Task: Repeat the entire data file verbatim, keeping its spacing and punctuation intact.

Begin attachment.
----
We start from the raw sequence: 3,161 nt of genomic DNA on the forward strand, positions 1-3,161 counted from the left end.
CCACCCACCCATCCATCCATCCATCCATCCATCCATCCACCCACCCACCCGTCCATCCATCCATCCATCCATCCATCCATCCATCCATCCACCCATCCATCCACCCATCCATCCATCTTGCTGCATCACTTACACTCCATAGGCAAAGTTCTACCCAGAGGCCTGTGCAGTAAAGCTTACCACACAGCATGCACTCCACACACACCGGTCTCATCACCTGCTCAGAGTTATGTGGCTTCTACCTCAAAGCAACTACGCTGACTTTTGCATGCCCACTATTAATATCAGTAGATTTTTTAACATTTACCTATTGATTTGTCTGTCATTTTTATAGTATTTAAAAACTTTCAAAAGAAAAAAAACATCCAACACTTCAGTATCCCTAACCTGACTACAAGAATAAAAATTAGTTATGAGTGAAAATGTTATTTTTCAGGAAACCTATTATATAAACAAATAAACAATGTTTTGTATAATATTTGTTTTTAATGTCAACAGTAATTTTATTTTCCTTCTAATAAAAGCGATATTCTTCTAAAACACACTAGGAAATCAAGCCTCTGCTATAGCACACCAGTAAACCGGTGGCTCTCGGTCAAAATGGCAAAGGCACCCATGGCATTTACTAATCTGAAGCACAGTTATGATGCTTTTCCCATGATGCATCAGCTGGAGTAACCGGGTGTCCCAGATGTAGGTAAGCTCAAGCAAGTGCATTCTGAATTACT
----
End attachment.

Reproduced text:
We start from the raw sequence: 3,161 nt of genomic DNA on the forward strand, positions 1-3,161 counted from the left end.
CCACCCACCCATCCATCCATCCATCCATCCATCCATCCACCCACCCACCCGTCCATCCATCCATCCATCCATCCATCCATCCATCCATCCACCCATCCATCCACCCATCCATCCATCTTGCTGCATCACTTACACTCCATAGGCAAAGTTCTACCCAGAGGCCTGTGCAGTAAAGCTTACCACACAGCATGCACTCCACACACACCGGTCTCATCACCTGCTCAGAGTTATGTGGCTTCTACCTCAAAGCAACTACGCTGACTTTTGCATGCCCACTATTAATATCAGTAGATTTTTTAACATTTACCTATTGATTTGTCTGTCATTTTTATAGTATTTAAAAACTTTCAAAAGAAAAAAAACATCCAACACTTCAGTATCCCTAACCTGACTACAAGAATAAAAATTAGTTATGAGTGAAAATGTTATTTTTCAGGAAACCTATTATATAAACAAATAAACAATGTTTTGTATAATATTTGTTTTTAATGTCAACAGTAATTTTATTTTCCTTCTAATAAAAGCGATATTCTTCTAAAACACACTAGGAAATCAAGCCTCTGCTATAGCACACCAGTAAACCGGTGGCTCTCGGTCAAAATGGCAAAGGCACCCATGGCATTTACTAATCTGAAGCACAGTTATGATGCTTTTCCCATGATGCATCAGCTGGAGTAACCGGGTGTCCCAGATGTAGGTAAGCTCAAGCAAGTGCATTCTGAATTACT